For 2017, the consensus is that security and cloud will be the two biggest growth areas for IT services. This is due in part to greater awareness of the benefits of both among customers. Even for those that don’t yet see the value in strong security and cloud-based infrastructure, it may be in dealers’ best interest to steer clients toward them. The two go hand-in-hand. Cloud infrastructure providers typically have state-of-the-art, multi-tiered security systems that are constantly maintained. It’s usually easy to educate customers on the benefits. For the dealer, moving a customer to the cloud means revenue from the initial data migration and then recurring revenue from monthly data storage fees.
“Even if their data is not in the cloud today, we need to educate our clients on where things are going,” said Swenson. “The rip-and-replace strategies for on-site services and infrastructure will continue to dwindle due to the flexibility and stability of moving to a secure cloud. If we’re not talking about data migration, then someone else is. I envision [cloud] being a growth segment for us and a conversion segment for us when their servers become out of warranty.”
“Cloud is getting to the price point where small businesses really shouldn’t be putting a server in between things like Office 365, virtual desktop and hybrid cloud solutions for manufacturing firms that have equipment that needs to communicate quickly with some kind of database,” said Layton.
DeBello said that Stargel is working with a local data center to develop a better plan to offer cloud services this year. Given that most of its customers are on monthly fees with remote monitoring, Stargel sees an opportunity to layer cloud services on top of that.
All Covered, Collabrance, and Continuum have all made significant investments in their ability to provide security services, and it’s clear why. Companies big and small are more aware of their vulnerability to internal and external threats, and they are more willing to pay for peace of mind.
“Security is on the minds of small- and medium-sized businesses,” said Amiri. “Those that are up to nefarious opportunities are looking for the most weak, and the SMBs can be the most weak.” Small companies that store sensitive data like social security numbers or credit card data are particularly vulnerable. Amiri suggests that the conversation can begin with some basic penetration testing on IP addresses and network compliance to identify possible security holes.
VanDeWalker sees growing demand for managed security services. This might include attempting to hack into a client’s system to find security holes that can be addressed by layering on higher threat-management technology. It also involves behavior modification. “It’s going into a company and looking at the way they set up their desks, the kind of physical security it has. Companies need to be aware of these softer things, and these are great opportunities to add value,” he said.
The ability to deliver managed security services would make the most difference with customers that already have good basic network security in place. In those circumstances, VanDeWalker sees an opportunity for IT service providers to offer additional value and set themselves apart from other providers.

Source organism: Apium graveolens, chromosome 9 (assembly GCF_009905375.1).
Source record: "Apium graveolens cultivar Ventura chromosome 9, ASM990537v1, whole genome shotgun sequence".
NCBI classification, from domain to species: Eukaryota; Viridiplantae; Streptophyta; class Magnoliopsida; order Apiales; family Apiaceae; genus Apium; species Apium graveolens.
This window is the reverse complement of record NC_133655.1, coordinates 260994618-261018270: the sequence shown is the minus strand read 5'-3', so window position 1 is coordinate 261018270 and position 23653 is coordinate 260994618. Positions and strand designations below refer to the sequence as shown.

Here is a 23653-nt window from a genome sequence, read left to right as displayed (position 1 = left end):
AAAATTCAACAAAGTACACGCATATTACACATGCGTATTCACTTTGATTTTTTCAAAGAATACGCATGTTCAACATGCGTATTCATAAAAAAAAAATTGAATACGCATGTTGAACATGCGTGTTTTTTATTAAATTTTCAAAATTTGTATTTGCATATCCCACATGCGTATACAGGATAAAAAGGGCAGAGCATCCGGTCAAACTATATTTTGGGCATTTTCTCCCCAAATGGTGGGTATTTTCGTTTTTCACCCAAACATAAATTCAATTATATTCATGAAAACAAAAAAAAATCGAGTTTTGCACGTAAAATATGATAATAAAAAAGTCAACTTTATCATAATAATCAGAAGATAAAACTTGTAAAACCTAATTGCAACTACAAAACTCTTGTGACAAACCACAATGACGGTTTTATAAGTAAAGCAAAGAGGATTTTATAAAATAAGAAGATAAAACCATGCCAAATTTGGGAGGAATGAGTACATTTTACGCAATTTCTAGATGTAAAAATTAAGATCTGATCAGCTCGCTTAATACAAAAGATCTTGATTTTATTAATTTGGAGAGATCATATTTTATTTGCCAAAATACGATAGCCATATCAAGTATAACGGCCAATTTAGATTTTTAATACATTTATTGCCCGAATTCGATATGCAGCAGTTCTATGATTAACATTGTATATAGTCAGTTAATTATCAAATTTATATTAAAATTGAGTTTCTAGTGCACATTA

“For us, security has always been inherent, so it’s just a different angle for talking to the client,” said Layton. “All of the products we sell have a security focus. If they don’t have business grade equipment or it’s not sized appropriately, we put that in. Security must be done in layers, starting at the edge and working down to the desktop or end-user device level. Next generation firewalls and switching, anti-virus and anti-malware protection, spam filtering, and intelligent monitoring tools coupled with strategic user training all help to keep clients’ networks and data secure.”
Part of Impact Networking’s security approach is end-user training. “It’s much more cost effective for me to go and stand in front of a conference room for four hours and talk about safe computing. If that stops one virus from happening, it’s a win for us. We would spend a lot more time with technical people that cost a lot of money to clean that up.”
Words of Caution
By far, the ability to hire and train staff to support growth or new offerings is the number one issue for dealers. That’s especially true in areas where demand for technical help is the highest. The Swenson Group competes not only with other dealers and MSPs for talent, but also with all of Silicon Valley. “It’s hard to get quality people in the San Francisco Bay area marketplace. [All Covered] is growing, we’re growing. We both are working hard to bring in more talent and resources to support our growth.”
All the dealers we spoke with place importance on training the people you already have. A copier service tech, for example, might show interest and aptitude in networks. That person would see the opportunity to gain training and certification in that area as a path upward career-wise. “Our investment in development helps with employee retention,” said Swenson.
While hiring and training is top of mind for many managed IT service providers, it’s really part of a bigger issue: staying ahead of the curve when it comes to trends and technology. Dealers who offer IT services see their continued success dependent on being prepared for the next new technology or client need. That’s why many of them are constantly hiring and training, seeking new partners or scouting the competition for acquisition targets.
Knowing the available technology and what’s in demand is just step one. Choosing which technologies to support is step two. Selecting too broad or too narrow will limit your ability to grow. “You have to declare your major and say here are the technologies we’re going to support,” said VanDeWalker. “You pick a handful to go with and then thoughtfully layer in others as time goes on.”